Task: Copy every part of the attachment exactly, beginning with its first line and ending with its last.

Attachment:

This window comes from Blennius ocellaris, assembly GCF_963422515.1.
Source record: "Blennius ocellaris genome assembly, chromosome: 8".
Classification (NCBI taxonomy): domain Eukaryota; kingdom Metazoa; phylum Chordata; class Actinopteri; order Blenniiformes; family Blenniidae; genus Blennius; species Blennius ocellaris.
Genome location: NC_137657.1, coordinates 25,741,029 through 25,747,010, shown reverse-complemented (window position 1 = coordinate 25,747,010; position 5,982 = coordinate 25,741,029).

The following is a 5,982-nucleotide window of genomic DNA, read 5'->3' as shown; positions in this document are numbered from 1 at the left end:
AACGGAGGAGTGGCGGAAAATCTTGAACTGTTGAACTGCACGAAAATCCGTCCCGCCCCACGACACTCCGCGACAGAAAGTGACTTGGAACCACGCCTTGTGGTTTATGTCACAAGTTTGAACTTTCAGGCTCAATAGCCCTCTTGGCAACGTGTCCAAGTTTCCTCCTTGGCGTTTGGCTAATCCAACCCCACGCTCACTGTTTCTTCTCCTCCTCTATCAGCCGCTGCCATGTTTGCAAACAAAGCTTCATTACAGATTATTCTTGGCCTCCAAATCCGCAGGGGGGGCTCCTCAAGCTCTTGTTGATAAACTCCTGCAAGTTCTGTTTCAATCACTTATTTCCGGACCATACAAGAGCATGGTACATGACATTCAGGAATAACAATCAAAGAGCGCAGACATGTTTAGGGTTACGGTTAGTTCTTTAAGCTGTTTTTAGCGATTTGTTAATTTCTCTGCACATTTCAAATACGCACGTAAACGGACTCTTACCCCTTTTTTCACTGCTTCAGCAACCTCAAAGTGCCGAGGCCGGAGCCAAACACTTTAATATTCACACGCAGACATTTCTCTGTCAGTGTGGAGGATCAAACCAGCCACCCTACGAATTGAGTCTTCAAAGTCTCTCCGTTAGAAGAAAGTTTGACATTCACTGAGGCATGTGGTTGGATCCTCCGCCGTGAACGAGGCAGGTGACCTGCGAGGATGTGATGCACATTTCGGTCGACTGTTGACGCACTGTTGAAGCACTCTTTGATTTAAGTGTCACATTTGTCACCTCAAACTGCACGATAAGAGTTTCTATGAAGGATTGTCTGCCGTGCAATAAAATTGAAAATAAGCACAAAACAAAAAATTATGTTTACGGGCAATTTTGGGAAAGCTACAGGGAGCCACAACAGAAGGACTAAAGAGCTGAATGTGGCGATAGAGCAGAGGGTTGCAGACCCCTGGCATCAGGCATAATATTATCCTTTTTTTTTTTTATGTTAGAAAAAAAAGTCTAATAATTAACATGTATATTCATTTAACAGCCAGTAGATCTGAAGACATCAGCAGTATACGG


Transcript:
This window comes from Blennius ocellaris, assembly GCF_963422515.1.
Source record: "Blennius ocellaris genome assembly, chromosome: 8".
Classification (NCBI taxonomy): domain Eukaryota; kingdom Metazoa; phylum Chordata; class Actinopteri; order Blenniiformes; family Blenniidae; genus Blennius; species Blennius ocellaris.
Genome location: NC_137657.1, coordinates 25,741,029 through 25,747,010, shown reverse-complemented (window position 1 = coordinate 25,747,010; position 5,982 = coordinate 25,741,029).

The following is a 5,982-nucleotide window of genomic DNA, read 5'->3' as shown; positions in this document are numbered from 1 at the left end:
AACGGAGGAGTGGCGGAAAATCTTGAACTGTTGAACTGCACGAAAATCCGTCCCGCCCCACGACACTCCGCGACAGAAAGTGACTTGGAACCACGCCTTGTGGTTTATGTCACAAGTTTGAACTTTCAGGCTCAATAGCCCTCTTGGCAACGTGTCCAAGTTTCCTCCTTGGCGTTTGGCTAATCCAACCCCACGCTCACTGTTTCTTCTCCTCCTCTATCAGCCGCTGCCATGTTTGCAAACAAAGCTTCATTACAGATTATTCTTGGCCTCCAAATCCGCAGGGGGGGCTCCTCAAGCTCTTGTTGATAAACTCCTGCAAGTTCTGTTTCAATCACTTATTTCCGGACCATACAAGAGCATGGTACATGACATTCAGGAATAACAATCAAAGAGCGCAGACATGTTTAGGGTTACGGTTAGTTCTTTAAGCTGTTTTTAGCGATTTGTTAATTTCTCTGCACATTTCAAATACGCACGTAAACGGACTCTTACCCCTTTTTTCACTGCTTCAGCAACCTCAAAGTGCCGAGGCCGGAGCCAAACACTTTAATATTCACACGCAGACATTTCTCTGTCAGTGTGGAGGATCAAACCAGCCACCCTACGAATTGAGTCTTCAAAGTCTCTCCGTTAGAAGAAAGTTTGACATTCACTGAGGCATGTGGTTGGATCCTCCGCCGTGAACGAGGCAGGTGACCTGCGAGGATGTGATGCACATTTCGGTCGACTGTTGACGCACTGTTGAAGCACTCTTTGATTTAAGTGTCACATTTGTCACCTCAAACTGCACGATAAGAGTTTCTATGAAGGATTGTCTGCCGTGCAATAAAATTGAAAATAAGCACAAAACAAAAAATTATGTTTACGGGCAATTTTGGGAAAGCTACAGGGAGCCACAACAGAAGGACTAAAGAGCTGAATGTGGCGATAGAGCAGAGGGTTGCAGACCCCTGGCATCAGGCATAATATTATCCTTTTTTTTTTTTATGTTAGAAAAAAAAGTCTAATAATTAACATGTATATTCATTTAACAGCCAGTAGATCTGAAGACATCAGCAGTATACGG